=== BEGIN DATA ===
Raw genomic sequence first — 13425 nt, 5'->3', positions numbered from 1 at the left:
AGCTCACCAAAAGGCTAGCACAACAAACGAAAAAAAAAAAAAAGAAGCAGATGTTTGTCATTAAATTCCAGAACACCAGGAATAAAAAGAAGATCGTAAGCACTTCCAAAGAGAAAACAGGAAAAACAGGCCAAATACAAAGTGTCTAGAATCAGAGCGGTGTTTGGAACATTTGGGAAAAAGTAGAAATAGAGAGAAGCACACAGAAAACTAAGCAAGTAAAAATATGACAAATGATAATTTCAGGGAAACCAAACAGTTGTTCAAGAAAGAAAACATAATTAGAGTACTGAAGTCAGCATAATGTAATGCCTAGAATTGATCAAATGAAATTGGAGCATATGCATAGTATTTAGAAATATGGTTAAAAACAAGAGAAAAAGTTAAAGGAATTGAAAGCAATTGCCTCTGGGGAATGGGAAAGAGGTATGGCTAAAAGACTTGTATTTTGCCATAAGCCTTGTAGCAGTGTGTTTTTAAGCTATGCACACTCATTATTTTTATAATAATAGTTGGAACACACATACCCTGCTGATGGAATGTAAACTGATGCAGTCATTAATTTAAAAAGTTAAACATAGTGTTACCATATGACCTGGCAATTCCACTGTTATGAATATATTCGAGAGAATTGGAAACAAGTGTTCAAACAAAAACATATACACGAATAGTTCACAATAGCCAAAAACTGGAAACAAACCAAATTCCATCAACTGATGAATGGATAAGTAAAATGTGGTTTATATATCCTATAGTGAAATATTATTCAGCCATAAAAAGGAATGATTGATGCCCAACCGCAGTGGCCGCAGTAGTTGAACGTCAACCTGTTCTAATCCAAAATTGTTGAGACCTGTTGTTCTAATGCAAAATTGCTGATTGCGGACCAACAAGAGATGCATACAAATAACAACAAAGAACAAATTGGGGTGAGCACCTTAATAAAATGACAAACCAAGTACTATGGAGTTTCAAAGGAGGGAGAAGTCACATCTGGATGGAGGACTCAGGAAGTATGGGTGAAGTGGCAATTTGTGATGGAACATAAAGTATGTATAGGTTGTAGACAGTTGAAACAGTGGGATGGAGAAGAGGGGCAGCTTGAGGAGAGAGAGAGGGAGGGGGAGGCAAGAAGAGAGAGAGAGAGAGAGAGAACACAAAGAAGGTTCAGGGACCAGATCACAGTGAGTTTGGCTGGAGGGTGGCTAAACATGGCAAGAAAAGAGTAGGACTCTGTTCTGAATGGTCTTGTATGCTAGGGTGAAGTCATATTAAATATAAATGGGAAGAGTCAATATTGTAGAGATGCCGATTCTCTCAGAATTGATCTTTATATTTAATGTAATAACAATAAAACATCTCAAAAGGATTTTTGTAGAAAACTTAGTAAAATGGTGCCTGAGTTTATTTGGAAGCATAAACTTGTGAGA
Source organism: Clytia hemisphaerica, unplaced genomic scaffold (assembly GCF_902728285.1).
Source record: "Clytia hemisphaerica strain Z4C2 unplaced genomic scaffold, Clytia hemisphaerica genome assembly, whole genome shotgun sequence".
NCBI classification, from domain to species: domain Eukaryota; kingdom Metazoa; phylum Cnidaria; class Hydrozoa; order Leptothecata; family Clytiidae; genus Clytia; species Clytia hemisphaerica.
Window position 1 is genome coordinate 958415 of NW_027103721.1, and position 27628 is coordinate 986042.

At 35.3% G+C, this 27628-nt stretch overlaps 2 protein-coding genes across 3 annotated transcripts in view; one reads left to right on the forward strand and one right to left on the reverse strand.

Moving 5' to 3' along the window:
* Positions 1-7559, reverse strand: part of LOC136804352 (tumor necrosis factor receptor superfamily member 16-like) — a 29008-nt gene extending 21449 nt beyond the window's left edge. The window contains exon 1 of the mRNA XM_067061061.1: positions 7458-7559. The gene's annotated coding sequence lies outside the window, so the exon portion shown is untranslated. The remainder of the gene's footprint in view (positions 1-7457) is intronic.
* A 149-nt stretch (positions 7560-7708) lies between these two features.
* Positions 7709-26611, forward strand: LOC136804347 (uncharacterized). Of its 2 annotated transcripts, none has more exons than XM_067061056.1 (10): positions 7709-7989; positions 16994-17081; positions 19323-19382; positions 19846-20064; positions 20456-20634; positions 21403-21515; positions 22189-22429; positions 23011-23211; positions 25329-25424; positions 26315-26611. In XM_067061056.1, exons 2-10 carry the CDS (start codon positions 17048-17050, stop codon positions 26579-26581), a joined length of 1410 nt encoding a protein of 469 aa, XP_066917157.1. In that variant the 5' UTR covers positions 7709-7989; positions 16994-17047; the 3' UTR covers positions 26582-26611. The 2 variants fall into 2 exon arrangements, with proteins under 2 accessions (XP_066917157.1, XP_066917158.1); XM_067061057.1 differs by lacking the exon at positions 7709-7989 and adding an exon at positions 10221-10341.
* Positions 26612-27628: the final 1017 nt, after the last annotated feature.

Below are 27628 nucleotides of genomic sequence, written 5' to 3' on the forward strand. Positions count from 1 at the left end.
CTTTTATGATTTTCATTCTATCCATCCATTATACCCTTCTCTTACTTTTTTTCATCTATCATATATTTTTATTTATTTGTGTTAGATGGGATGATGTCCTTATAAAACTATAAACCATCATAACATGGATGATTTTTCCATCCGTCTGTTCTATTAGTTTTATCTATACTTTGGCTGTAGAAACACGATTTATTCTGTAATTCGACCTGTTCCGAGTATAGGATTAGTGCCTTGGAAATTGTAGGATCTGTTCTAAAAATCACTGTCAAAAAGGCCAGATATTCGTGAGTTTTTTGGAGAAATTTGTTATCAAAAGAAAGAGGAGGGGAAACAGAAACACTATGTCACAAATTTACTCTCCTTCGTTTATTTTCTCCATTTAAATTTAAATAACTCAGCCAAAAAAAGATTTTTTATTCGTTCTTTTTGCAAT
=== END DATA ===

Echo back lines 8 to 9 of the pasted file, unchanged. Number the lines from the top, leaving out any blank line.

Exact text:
Moving 5' to 3' along the window:
* Positions 1-7559, reverse strand: part of LOC136804352 (tumor necrosis factor receptor superfamily member 16-like) — a 29008-nt gene extending 21449 nt beyond the window's left edge. The window contains exon 1 of the mRNA XM_067061061.1: positions 7458-7559. The gene's annotated coding sequence lies outside the window, so the exon portion shown is untranslated. The remainder of the gene's footprint in view (positions 1-7457) is intronic.